Beliefs Have a Social Purpose. Does This Explain Delusions?


From Psyche: “Rather than exposing a generally irrational or dysfunctional reasoning process, the new theory suggests that delusions might emerge from specific processes in our ‘coalitional psychology’ – the set of cognitive mechanisms that have evolved to help us understand our social environment. These processes help us live and cooperate with others by understanding their intentions, the groups and allegiances that other people form, and our positioning within these groups.

. . . Considering the social role of beliefs, delusions become easier to understand. For example, persecutory delusions are consistently higher in people who have been bullied, or in marginalised groups such as refugees. If you have been repeatedly threatened or abused, it makes sense to be wary of people in the future. Therefore, rather than persecutory delusions being ‘irrational’, in many cases they are a direct response to sustained coalitional threat in a person’s environment. Similarly, grandiose beliefs might function to increase engagement in the social environment by staving off depression in the short term.”

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  1. I agree that the boundary between belief and delusion can be hazy, and I think the important takeaway from the article is that most people in this world are deluded to an extent just by being part of a society with its dominating religions, myths, values, etc. For example, being able to ignore climate change and the current mass extinction we’re in takes delusion of a grand scale for most people to go on living their daily lives. Maybe in some cases depression could even be considered a state of being un-deluded.

    But the problem with the article is that it still ends up pathologizing the individual, because the author, Greenburgh, omits a key link in her causal reasoning. The author states that what separates delusions from beliefs is that delusions are rigid and not responsive to social context. She states that they are therefore maladaptive because they don’t allow social coordination (and hence, assimilation). But, if the individual does not identify or feel belonging with the social group (“the coalition”), then it makes sense that their beliefs will not be influenced by the social context.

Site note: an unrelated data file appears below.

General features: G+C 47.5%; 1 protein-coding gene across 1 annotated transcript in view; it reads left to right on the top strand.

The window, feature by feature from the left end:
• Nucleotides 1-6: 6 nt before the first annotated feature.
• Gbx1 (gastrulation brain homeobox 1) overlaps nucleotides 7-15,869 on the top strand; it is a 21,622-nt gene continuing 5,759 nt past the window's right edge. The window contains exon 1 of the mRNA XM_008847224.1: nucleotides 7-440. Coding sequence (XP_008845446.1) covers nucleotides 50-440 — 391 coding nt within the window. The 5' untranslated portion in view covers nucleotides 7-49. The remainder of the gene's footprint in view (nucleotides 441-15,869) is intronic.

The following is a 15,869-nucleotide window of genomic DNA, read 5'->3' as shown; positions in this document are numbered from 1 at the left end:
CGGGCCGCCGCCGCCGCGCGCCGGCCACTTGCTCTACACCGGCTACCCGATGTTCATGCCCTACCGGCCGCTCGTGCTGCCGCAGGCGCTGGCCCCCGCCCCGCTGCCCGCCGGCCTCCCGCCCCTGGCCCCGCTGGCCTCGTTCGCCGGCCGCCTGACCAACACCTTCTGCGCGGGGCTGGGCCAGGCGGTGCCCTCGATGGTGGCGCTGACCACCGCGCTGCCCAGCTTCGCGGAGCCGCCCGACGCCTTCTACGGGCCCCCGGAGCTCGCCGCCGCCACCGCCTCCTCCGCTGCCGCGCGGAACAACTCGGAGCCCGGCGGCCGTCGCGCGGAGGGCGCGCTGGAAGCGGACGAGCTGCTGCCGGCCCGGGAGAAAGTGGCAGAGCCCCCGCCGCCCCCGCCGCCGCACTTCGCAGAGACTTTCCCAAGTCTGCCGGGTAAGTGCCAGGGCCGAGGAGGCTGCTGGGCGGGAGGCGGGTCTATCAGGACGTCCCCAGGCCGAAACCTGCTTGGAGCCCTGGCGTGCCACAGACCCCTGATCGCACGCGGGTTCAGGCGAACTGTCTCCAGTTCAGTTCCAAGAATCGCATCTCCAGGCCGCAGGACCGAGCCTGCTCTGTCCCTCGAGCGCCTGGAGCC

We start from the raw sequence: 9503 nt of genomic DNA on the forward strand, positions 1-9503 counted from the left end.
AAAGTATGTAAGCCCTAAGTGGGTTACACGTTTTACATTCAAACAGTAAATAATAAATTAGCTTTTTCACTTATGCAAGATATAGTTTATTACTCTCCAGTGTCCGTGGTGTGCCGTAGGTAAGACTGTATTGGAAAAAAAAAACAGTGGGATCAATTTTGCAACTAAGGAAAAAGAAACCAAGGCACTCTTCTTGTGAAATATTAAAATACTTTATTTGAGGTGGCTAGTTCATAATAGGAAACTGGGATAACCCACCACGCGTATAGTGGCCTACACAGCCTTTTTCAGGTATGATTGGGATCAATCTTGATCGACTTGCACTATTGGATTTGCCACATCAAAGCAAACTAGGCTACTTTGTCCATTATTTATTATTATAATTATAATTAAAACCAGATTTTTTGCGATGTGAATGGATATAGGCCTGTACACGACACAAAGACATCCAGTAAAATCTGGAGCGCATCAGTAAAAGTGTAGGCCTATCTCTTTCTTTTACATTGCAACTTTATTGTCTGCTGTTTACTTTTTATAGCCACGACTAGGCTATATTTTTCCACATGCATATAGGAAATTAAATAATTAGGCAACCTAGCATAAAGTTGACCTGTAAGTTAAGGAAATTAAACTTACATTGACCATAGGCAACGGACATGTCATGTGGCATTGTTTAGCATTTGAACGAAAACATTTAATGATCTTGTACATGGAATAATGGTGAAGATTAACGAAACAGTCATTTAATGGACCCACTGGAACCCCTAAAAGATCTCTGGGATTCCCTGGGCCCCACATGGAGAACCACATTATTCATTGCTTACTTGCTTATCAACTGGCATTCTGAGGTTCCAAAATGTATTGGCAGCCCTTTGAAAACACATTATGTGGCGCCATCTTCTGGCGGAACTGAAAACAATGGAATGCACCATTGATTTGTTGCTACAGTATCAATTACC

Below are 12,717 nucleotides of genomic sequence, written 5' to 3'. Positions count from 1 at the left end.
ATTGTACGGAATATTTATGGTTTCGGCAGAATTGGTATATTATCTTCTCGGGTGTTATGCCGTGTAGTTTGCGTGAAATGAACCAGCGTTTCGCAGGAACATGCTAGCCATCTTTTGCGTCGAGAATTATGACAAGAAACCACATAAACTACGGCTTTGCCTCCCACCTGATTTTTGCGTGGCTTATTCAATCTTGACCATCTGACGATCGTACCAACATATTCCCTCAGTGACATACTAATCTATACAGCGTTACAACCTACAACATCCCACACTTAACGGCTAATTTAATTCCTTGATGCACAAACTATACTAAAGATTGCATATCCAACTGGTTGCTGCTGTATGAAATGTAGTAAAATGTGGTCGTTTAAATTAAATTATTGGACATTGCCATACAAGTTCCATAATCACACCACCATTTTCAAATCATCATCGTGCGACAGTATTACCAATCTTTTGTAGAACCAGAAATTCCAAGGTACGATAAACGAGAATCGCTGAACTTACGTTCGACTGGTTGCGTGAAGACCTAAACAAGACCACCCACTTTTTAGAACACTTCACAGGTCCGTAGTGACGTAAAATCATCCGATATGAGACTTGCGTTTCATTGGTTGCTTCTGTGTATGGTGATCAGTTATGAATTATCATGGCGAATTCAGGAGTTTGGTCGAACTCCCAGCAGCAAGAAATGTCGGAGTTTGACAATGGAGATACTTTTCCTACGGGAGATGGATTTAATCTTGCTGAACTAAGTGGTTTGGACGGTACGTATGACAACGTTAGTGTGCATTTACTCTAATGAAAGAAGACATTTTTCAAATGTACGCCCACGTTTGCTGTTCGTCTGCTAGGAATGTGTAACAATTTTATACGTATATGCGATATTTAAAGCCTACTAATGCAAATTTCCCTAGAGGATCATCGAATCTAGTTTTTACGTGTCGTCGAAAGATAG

Interestingly, the author cites two works of fiction to support her argument (Don Quixote, really?), rather than cases of sexual harassment or whistleblowing where the victim/whistleblower is gaslighted and often accused of being delusional, or even something in the sociological literature on workplace bullying:

    The point is that the distress may come from being part of a hostile, toxic, or abusive environment that is itself unrelentingly rigid and exclusionary, in which case assimilation may be undesirable. The focus on whether the delusion is actual reality or not may be beside the point, as it’s more a matter of which delusion (society’s or our own) that we choose to live in.

    • You make some good points. Here’s a little of my thinking:

      Having everyone believe the same thing can create social cohesion within a group: “we all think Trump is going to save us from an elite group of pedophiles and cannibals!” So why do some people come up with their own unique beliefs? I think it’s also for the purpose of cohesion, but that of cohesion within the person. When people are confused and distressed, they may organize internally around some weird belief, and having that internal coherence may seem more important than whether or not they match up with anyone else.